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Social Security Disability and Supplemental Security Income

June 3, 2019

Understanding the difference between SSDI and SSI

Social Security Disability Insurance (SSDI) and Supplemental Security Income (SSI) are both Social Security disability programs. The standard for being found disabled is the same for both programs.

The major difference between the programs is that SSDI is tied to your work record and the money that you paid into the Social Security system, while SSI is tied to your total income to the household. SSI is for the person who has not worked at all, has not worked in several years, or who has only worked intermittently. You must have a limited income to the household, resources, and very little in assets to be eligible for SSI. The income, resources, and assets of everyone living under your roof are considered. If you are married, your spouse’s income, assets, and resources will be considered, as will those of any children living with you.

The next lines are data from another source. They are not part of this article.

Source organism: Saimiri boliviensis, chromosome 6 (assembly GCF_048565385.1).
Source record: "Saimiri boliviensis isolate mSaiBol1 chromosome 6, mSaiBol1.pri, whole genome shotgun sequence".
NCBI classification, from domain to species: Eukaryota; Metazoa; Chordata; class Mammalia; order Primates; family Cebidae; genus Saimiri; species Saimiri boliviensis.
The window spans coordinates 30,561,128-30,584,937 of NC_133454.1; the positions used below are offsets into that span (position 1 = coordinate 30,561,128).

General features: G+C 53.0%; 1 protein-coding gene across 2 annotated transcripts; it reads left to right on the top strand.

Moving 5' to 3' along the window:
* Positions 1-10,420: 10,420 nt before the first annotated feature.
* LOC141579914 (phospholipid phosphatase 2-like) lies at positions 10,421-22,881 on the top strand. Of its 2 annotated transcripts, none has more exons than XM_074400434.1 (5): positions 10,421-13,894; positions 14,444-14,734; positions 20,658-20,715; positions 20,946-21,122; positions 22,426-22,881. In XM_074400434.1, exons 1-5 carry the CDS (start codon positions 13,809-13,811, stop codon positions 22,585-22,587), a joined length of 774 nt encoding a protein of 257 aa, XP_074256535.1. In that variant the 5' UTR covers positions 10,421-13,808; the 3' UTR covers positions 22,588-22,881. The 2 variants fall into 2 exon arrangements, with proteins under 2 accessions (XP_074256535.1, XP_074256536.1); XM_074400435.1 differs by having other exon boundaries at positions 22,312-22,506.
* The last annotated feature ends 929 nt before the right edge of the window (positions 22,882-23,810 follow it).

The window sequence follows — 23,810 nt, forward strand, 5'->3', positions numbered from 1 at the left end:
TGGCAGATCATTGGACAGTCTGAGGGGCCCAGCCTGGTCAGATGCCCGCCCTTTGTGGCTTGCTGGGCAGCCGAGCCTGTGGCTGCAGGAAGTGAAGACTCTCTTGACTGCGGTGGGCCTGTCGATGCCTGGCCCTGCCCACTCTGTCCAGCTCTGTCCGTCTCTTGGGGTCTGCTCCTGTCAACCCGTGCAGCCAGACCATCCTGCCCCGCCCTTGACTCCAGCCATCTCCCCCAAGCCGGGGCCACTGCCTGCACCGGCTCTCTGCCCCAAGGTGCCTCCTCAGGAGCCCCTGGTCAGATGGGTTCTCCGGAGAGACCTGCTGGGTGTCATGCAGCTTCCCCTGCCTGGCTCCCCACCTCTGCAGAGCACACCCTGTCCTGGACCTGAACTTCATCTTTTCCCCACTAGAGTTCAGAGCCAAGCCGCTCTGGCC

Another difference between these programs is in the amount of benefits which a person will receive. SSDI benefits are dependent on how long you worked and what you paid into the Social Security system. SSI benefits are set by the government and are affected by other income to the household.

When you apply for Social Security Disability benefits, the Social Security Administration representative may ask you about your household income and resources. This is an informal screening to determine if you may be eligible for SSI. You may receive a written denial stating that you are not eligible to receive SSI benefits. Please note that your application for Disability benefits will continue to be processed.

If you believe you should apply for Social Security Disability, you may contact our office online or call (412) 338-1183.

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